Are American Muslims Safer or Not in the Wake of Bin Laden’s Death?
The death of Osama bin Laden has brought out a range of emotions in people, including some cheerleading that many are finding inappropriate.
So it comes as little surprise that in the wake of the news, another reaction is coming out of the woodwork — a renewed showing of threats against American Muslims.
As a precaution, many cities went on heightened alert, adding additional security to public areas in anticipation of potential retaliatory attacks. No actions were reported in that arena, but in Minnesota a report of hate mail at an Islamic center made the news instead.
“I think there’s going to be a short period of time where we’re not going to be as safe,” said Meri Ayoub, who has been a secretary for the Islamic Center of Minnesota in Fridley for 10 years. “The words, ‘Islam’ and ‘Muslims’ are back in the media, and they have polarized people again.”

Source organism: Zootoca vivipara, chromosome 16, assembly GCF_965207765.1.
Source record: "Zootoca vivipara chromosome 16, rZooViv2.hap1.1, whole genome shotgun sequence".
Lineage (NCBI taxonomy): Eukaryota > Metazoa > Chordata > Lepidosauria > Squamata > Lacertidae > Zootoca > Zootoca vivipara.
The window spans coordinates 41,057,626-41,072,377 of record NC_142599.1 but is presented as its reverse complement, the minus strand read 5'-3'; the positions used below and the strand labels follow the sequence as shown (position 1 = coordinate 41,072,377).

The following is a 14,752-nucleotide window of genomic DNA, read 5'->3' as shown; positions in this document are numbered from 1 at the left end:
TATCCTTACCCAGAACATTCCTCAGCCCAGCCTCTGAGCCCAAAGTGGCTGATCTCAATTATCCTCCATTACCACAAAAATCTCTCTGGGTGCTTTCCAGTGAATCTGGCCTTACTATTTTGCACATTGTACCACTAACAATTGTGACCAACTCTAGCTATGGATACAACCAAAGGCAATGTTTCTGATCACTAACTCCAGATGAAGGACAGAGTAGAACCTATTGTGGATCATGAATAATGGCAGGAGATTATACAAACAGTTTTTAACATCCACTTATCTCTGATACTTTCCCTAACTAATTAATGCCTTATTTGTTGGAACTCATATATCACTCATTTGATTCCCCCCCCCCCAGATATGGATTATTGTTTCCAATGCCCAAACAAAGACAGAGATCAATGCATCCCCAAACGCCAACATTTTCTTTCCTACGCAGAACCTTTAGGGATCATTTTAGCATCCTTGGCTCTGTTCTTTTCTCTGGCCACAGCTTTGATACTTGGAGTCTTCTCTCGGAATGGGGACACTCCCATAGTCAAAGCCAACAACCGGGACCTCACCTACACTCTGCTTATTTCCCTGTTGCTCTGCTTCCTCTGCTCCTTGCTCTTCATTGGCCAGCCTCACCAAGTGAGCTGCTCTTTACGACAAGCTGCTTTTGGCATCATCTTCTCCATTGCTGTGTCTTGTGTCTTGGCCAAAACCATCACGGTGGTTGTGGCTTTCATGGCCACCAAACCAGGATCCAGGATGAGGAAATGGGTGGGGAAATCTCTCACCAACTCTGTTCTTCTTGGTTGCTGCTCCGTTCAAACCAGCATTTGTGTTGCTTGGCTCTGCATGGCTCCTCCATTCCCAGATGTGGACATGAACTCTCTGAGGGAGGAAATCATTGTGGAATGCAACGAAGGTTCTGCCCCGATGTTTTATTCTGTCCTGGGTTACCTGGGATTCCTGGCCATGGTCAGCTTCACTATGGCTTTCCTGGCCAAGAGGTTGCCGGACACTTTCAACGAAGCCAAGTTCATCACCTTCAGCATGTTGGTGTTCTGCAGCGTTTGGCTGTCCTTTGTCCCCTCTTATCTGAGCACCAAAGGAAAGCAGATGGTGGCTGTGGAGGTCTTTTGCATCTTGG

Ayoub said she wasn’t surprised to arrive at work Monday to find five hate emails in reaction to Bin Laden’s death. One of the emails, with the subject line of “Bin Laden,” said, “I know that the USA will defeat the Muslims worldwide and on our own soil … death to Mohammad and to Islam!”
Overall, American Muslims are being hopeful that the tension surrounding them will abate as time passes.
Muhammad Cheab says he hopes that now Americans will see Muslims in a new light. “We’re good American citizens,” he says. “We pay our taxes and live like everyone else does and we’re proud to live here.”
Cheab hopes bin Laden’s death will take the heat off Muslims here. Feisal Abdul Rauf, the imam who stepped into controversy by trying to locate a mosque near ground zero, believes it will do just that.
“I think that this is a turning point,” he says. “There’s still an enormous amount of work to be done. But there’s no doubt, in the American perception this has helped a lot to bring closure.”
Will the death of bin Laden mean that the country’s growing Islamophobia may come to an end? Or is it still expected to be the centerpoint of the conservative reelection campaign in 2012?